Hogan’s decision to simplify cars was hailed by former Action Committee for Transit President Ben Ross:

This new design is in touch with the simplified lifestyle preferred by Millennials. Let’s face it: seats are emblematic of the bourgeois Lexus lifestyle. I’m glad that Maryland and Montgomery County have said “yes” to our smart growth future by embracing open plan light-rail.

Similarly, Montgomery Council President George Leventhal congratulated Hogan on WAMU for “finally following his lead” and said “The open plan is an excellent forward-thinking idea. I think of it as a moving Capital Crescent Trail. It will be a first-class system.”

Not all of Leventhal’s colleagues were so sanguine. Council Vice Chair Nancy Floreen said to the Washington Post:

Heck, I never thought the Governor would invest so much money in areas that will never vote for him. Now, I’ll have to come up with all the money that Montgomery County promised when I’m Council President next year. I don’t see why I shouldn’t just run for Congress instead.

But Robert Thomson, better known as Dr. Gridlock, reassured the public in an online Post discussion: “I have every confidence that the Purple Line will light a fire under small business in Langley Park just as the DC Streetcar has sparked long quiet H Street.”

Former Carroll County Commissioner Republican Robin Frazier denounced the move. Appearing at a “Help Save Maryland” rally, she said that it would only help “homosexuals and illegal aliens get around so that they can use bathrooms in more places.”




Update: Why is Hate, I mean Help, Save Maryland a Tax-Deductible Charity?

Your contributions to Help Save Maryland are tax deductable. This group busies itself perpetuating hate of blacks and gays, but its main joy in life is to spew vitriol about undocumented immigrants and CASA de Maryland.

Many organizations have two counterparts–a (c)(3) that conducts in educational and other tax deductible non-political activities and a (c)(4) that engages in politics. Donations to the latter are not tax deductible, and the two types of organizations have to be kept carefully separate.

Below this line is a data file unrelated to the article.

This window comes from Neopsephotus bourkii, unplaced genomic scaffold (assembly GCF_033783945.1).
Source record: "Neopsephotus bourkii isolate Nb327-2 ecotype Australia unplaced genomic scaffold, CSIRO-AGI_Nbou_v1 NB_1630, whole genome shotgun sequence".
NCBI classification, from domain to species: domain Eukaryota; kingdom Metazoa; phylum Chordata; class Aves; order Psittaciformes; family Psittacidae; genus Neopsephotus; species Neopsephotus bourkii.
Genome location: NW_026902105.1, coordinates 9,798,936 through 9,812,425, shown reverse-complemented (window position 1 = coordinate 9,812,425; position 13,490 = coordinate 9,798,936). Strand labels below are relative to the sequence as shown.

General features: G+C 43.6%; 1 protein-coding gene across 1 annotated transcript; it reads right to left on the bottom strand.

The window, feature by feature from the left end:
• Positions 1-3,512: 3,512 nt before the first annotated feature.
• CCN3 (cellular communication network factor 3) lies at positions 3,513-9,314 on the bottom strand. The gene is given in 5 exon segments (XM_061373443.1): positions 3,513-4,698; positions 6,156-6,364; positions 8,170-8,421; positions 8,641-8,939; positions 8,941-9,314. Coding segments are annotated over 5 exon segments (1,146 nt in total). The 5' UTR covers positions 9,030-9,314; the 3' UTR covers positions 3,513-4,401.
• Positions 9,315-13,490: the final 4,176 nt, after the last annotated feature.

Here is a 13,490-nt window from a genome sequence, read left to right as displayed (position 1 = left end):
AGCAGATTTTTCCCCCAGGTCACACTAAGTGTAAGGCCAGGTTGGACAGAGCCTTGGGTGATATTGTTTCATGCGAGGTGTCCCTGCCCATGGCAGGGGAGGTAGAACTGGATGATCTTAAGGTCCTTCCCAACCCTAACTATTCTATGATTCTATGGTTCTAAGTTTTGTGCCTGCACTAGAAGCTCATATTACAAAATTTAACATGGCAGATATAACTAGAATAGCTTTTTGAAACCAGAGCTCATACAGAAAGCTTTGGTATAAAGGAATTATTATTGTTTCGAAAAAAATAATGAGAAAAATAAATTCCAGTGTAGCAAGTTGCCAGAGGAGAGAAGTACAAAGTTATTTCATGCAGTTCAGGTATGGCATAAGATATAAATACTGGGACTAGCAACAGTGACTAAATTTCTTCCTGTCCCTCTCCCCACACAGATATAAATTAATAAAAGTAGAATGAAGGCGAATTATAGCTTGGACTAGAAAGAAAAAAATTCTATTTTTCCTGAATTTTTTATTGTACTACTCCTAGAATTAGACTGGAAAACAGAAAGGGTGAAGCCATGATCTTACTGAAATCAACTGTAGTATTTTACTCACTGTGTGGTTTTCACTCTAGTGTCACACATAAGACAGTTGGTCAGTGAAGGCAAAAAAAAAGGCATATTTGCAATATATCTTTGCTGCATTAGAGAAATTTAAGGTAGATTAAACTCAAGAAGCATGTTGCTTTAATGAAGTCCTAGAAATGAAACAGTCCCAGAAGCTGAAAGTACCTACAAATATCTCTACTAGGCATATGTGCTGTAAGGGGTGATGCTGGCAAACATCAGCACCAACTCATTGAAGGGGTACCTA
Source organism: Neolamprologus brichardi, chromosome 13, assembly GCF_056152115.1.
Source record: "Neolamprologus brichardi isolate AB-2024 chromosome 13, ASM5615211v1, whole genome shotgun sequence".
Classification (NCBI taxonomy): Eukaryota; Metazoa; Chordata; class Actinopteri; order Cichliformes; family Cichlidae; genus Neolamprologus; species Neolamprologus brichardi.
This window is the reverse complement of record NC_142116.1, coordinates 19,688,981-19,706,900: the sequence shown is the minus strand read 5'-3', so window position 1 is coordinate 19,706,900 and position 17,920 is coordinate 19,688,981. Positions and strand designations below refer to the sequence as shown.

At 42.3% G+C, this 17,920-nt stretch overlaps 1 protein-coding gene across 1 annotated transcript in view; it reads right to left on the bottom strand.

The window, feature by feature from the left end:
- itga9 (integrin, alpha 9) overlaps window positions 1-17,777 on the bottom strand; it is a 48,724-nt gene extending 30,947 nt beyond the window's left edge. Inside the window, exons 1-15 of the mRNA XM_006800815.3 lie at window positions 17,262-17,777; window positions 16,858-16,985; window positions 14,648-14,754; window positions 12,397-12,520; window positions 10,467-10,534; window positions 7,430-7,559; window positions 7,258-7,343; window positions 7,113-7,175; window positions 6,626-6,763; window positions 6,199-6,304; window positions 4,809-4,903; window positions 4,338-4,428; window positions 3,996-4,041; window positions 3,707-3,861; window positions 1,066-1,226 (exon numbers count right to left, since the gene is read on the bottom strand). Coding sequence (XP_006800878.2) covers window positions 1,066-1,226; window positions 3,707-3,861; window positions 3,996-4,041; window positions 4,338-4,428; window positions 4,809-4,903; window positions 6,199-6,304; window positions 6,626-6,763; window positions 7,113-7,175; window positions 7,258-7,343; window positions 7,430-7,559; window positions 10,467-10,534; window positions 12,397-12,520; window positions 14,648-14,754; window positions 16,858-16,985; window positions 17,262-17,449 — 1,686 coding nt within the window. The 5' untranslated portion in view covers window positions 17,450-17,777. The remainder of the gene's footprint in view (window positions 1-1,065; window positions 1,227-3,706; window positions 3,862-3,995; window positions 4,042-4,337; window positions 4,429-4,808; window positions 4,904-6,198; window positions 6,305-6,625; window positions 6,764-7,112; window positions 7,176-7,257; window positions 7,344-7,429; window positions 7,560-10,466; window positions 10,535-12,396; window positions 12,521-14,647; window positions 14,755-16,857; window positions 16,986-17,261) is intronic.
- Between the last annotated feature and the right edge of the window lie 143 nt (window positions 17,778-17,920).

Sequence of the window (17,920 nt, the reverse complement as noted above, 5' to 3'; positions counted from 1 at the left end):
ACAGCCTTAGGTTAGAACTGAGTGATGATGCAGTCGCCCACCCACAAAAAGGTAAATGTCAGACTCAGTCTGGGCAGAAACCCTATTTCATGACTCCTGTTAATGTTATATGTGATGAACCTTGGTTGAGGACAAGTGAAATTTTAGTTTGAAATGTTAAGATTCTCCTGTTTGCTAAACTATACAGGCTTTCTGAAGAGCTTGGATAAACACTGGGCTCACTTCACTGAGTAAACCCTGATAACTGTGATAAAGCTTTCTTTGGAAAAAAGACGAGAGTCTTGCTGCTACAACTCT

Help Save Maryland thus describes its focus on “awareness and education” in an effort to fit the (c)(3) mold but lets the mask slip when it states that it “provides an effective voice for citizens frustrated by our out-of-touch Maryland politicians.” Its tag line on the top right of its web page says “Working to Make Our Elected Officials Accountable to The Citizens of Maryland.” That sure sounds like non-tax deductible lobbying to me.

Haters are gonna hate, as Rep. Aaron Schock recently reminded us at the beginning of the unfolding scandals that led to his resignation announcement yesterday. But that doesn’t mean we have to give them a tax deduction to lobby for it.


Help Save Maryland

In 2015, bigotry can sometimes get defined down. But sometimes, the genuine unquestionable article stares you in the face. Help Save Maryland, an organization dedicated to fighting “the negative effects of illegal aliens,” provides examples.

Consider this segment from their St. Patrick’s Day Newsletter:

New Home in Rockville For CASA’s Illegal Day Labors

Montgomery County Executive Ike Leggett has always been a slippery operator.  Had the County Taxpayers pick up his legal tab some years ago when he was accused of sexually harassing a Blonde Haired White Female Staffer while he held an earlier county elected position.

Apropos of nothing, they dredge up an old charge from 1992 in order to perpetuate the oldest racist trope in the book of black men as sexual predators. And just to make sure you got the message, it was clearly important that they mention that she was “Blonde,”  “White,” and “Female.” Would it have been okay by HSM if the accuser had been a brown-skinned illegal alien male?

And, while I’ll plead guilty to many a typo due to lack of time and a proofreader, who capitalizes “blond” or “female” when they are not at the beginning of a sentence? HSM did not want you miss these key points.

Neverhtless, Help Save Maryland also wants you to know that racism is so over–almost as much as they want you to know they hate gays:

One of the strangest things [Loretta Lynch] said in reference to Dr. Martin Luther King, Jr’s “dream.” She said, “People tell us that dreams are not realized because dreams never are and he knew we had to continue working. I’d be remiss if I didn’t tell you that under this president and under this attorney general, the Department of Justice is committed to following through with those dreams.”

So, the dream won’t be realized, but you’re going to continue pursuing it. Do I have that right? What dream is Ms. Lynch after? Blacks and other minorities have equality in America. They can work. They can own a home. They can marry. They have all the same rights that whites have, so what is the dream Ms. Lynch is pursuing? It’s the same dream the sodomite community is pursuing: special rights.

Why aren’t black people more grateful? I mean, we allow them to work, even to own their own homes. Gosh, they can even get married. So demanding, these people.

It’s almost impressive that someone can manage to sound so churlish about African Americans having access to very basic rights and feels it necessary to place Dr. Martin Luther King Jr.’s “dream” in pejorative quotes. Only HSM thinks that Loretta Lynch’s desire to follow through on it makes her some sort of radical.

“Sodomite community” has a nice ring but it lacks the certain quaintness of “open homosexual,” a term used in the article they cite as evidence that LGBT people want “special” rights. They’re almost as demanding as those uppity black and brown people.